No.3 Boston Celtics vs. No.6 Philadelphia 76ers
Between the bad blood these teams have for each other, the impossibly weird, up and down performance of Philadelphia, Boston’s reinvention and the Al Horford departure and signing last summer, the Celtics and 76ers was the playoff matchup that was highly anticipated and seemed inevitable throughout what has been a funky, broken season.
The loss of Ben Simmons for likely the remainder of the season obviously hurts Philadelphia significantly on one end of the floor: defense. On the other, possibly not so much. But in the context of the series with Boston, it forces the 76ers to put a combination of Josh Richardson, Matisse Thybulle or even Shake Milton on Jayson Tatum, who despite some bubble struggles established himself as a top ten player in basketball this season. Richardson is likely the best option. He’s a good defender with his length, quickness and athleticism while providing enough shooting on the other end. That’s the downfall with someone like Thybulle, who despite putting up better offensive numbers than expected in his rookie year – 35.1 percent from three on 2.4 attempts per game – will face increased defensive pressure and a higher share of minutes this postseason. Milton will likely draw the Kemba Walker assignment, just to keep things easy and not allow Walker to get away, but is viable enough on Tatum in switching situations.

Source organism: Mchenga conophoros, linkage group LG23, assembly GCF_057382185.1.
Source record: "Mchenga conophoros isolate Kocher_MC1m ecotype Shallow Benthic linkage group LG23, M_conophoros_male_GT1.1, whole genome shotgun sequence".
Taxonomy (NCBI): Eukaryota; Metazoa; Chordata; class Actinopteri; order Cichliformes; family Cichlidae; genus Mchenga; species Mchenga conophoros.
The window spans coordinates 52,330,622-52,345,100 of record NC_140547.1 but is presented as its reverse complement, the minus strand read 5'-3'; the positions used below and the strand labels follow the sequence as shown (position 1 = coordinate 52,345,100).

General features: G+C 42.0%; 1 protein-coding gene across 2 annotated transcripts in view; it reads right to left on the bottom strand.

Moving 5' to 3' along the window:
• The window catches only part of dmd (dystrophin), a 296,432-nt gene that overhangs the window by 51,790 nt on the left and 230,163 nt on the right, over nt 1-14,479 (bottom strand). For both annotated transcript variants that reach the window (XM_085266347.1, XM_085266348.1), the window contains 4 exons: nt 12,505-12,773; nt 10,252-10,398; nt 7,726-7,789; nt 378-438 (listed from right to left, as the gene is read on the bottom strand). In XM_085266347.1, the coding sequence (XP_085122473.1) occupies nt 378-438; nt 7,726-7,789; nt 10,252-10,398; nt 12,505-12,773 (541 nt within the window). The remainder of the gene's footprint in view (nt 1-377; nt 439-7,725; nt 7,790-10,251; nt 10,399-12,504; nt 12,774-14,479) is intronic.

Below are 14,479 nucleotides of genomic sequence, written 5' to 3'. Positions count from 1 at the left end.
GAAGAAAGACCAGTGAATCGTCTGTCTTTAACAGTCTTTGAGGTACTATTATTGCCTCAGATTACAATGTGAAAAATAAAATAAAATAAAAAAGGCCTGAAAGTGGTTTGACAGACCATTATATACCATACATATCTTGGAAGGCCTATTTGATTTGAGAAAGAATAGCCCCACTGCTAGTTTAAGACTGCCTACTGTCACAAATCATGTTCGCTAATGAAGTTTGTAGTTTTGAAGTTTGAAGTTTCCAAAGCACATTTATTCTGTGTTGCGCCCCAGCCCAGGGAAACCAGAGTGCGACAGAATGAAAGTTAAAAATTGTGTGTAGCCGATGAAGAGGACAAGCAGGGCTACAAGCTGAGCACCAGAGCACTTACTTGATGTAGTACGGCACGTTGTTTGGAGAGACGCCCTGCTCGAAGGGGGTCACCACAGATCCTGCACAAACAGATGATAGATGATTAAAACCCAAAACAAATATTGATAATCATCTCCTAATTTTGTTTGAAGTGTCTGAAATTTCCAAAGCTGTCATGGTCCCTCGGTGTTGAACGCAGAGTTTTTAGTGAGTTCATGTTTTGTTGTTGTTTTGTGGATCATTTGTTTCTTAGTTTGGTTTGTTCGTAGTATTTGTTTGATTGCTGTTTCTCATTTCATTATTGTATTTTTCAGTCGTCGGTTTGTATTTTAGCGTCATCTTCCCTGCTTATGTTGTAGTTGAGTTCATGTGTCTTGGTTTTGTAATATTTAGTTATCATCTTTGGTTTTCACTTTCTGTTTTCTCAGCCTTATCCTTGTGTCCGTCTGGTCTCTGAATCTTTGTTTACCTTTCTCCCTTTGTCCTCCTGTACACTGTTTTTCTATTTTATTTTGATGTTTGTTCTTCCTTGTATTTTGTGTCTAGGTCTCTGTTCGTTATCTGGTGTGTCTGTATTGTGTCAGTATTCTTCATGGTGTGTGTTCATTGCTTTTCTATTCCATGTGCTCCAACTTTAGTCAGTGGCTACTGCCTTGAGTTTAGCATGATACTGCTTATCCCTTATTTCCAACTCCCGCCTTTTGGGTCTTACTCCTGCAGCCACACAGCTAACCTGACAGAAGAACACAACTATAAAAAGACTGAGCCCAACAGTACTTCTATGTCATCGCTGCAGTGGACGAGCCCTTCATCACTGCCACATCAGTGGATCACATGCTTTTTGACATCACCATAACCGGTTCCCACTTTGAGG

Thybulle needs to play a bigger role for Philadelphia with Simmons out, and he’s capable of it. It’s more about 76ers head coach Brett Brown – who’s job could depend on this series – needing to let Thybulle have a bigger role. He’s just an absolute force on the defensive end, which wasn’t surprising considering what he did at Washington last year. Thybulle’s switchable 1-4 and has an impeccable sense of where the ball is going – his ability to blow up passing lanes and sniff for steals is unmatched by anyone in the league, which is a statement that just shouldn’t be made about a rookie.
To replace Simmons in the new starting lineup – which was rolled out at the start of bubble play, featured Milton and benched Horford – Philly should likely pivot to Milton-Richardson-Thybulle-Tobias Harris-Embiid in crunch-time. Not once did Philly run this lineup this season, which isn’t surprising because their rotation was never as short-handed as it is now. The lineup gives Philly two crunch-time options – Embiid, whose star power we’ll address shortly, and Milton, who was given the offense’s car keys coming into the bubble. The group is also the best defensive matchup against a wing-heavy Boston team. It would pit Milton on Walker, Richardson on Tatum, Thybulle on Jaylen Brown, Harris on Gordon Hayward and Embiid on whichever big Boston trots out: Daniel Theis or Enes Kanter, which either way is a matchup Embiid should win on both ends.
Horford is still a good player – he’s in a bad situation that provides a terrible fit for his game. The cohesion offensively between him and Embiid predictably never appeared, and while he played an important role defensively, the offensive fit is just too detrimental. Per NBA.com, the Embiid-Horford has a net rating of -0.6, with a solid defensive rating of 103.1. Obviously, the offensive rating is lower than that, which is not what you want. Horford could be a great offensive option for the Sixers when Embiid’s on the bench. Like his superstar counterpart, he should be able to cash in on favorable matchups against Theis or Kanter. Don’t rule out the revenge aspect either.